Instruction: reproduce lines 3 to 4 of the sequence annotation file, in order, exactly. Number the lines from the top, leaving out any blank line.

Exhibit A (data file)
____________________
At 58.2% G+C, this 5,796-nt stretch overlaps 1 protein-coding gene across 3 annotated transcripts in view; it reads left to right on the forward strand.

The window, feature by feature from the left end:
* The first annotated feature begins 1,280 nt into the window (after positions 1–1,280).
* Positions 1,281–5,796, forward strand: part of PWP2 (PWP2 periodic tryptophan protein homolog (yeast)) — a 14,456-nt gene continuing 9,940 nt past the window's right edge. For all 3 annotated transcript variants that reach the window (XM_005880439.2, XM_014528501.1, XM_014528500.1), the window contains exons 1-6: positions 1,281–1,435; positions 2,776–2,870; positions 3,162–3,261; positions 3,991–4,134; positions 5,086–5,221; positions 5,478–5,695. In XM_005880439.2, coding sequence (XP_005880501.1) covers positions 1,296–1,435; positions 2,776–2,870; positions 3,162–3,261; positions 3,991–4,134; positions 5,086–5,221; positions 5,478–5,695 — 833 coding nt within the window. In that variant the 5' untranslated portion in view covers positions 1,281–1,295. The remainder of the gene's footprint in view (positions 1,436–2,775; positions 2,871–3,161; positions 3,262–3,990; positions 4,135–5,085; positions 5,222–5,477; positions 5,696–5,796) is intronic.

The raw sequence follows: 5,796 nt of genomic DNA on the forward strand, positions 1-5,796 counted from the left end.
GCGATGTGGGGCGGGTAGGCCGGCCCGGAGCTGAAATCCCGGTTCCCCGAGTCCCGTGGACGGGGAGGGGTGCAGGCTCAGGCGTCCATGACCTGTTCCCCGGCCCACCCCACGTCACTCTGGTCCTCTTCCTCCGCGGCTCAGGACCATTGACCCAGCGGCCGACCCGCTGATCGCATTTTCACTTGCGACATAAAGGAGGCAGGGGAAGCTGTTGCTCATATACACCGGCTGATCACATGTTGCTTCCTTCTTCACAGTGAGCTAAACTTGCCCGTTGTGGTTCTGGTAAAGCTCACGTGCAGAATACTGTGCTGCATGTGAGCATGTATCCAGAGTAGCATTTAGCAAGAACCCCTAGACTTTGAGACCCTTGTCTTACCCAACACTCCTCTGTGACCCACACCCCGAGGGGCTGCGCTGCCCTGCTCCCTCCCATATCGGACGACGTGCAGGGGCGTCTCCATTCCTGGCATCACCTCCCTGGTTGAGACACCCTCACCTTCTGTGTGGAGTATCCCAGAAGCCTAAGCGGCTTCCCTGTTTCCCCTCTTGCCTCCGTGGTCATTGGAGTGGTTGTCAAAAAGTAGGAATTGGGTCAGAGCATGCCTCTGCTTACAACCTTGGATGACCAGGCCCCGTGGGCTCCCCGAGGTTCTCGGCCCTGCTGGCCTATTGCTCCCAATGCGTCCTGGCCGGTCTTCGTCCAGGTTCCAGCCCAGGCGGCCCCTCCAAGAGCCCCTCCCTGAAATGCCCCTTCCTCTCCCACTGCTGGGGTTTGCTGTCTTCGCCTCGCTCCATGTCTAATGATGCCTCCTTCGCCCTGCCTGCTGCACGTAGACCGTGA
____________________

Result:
* The first annotated feature begins 1,280 nt into the window (after positions 1–1,280).
* Positions 1,281–5,796, forward strand: part of PWP2 (PWP2 periodic tryptophan protein homolog (yeast)) — a 14,456-nt gene continuing 9,940 nt past the window's right edge. For all 3 annotated transcript variants that reach the window (XM_005880439.2, XM_014528501.1, XM_014528500.1), the window contains exons 1-6: positions 1,281–1,435; positions 2,776–2,870; positions 3,162–3,261; positions 3,991–4,134; positions 5,086–5,221; positions 5,478–5,695. In XM_005880439.2, coding sequence (XP_005880501.1) covers positions 1,296–1,435; positions 2,776–2,870; positions 3,162–3,261; positions 3,991–4,134; positions 5,086–5,221; positions 5,478–5,695 — 833 coding nt within the window. In that variant the 5' untranslated portion in view covers positions 1,281–1,295. The remainder of the gene's footprint in view (positions 1,436–2,775; positions 2,871–3,161; positions 3,262–3,990; positions 4,135–5,085; positions 5,222–5,477; positions 5,696–5,796) is intronic.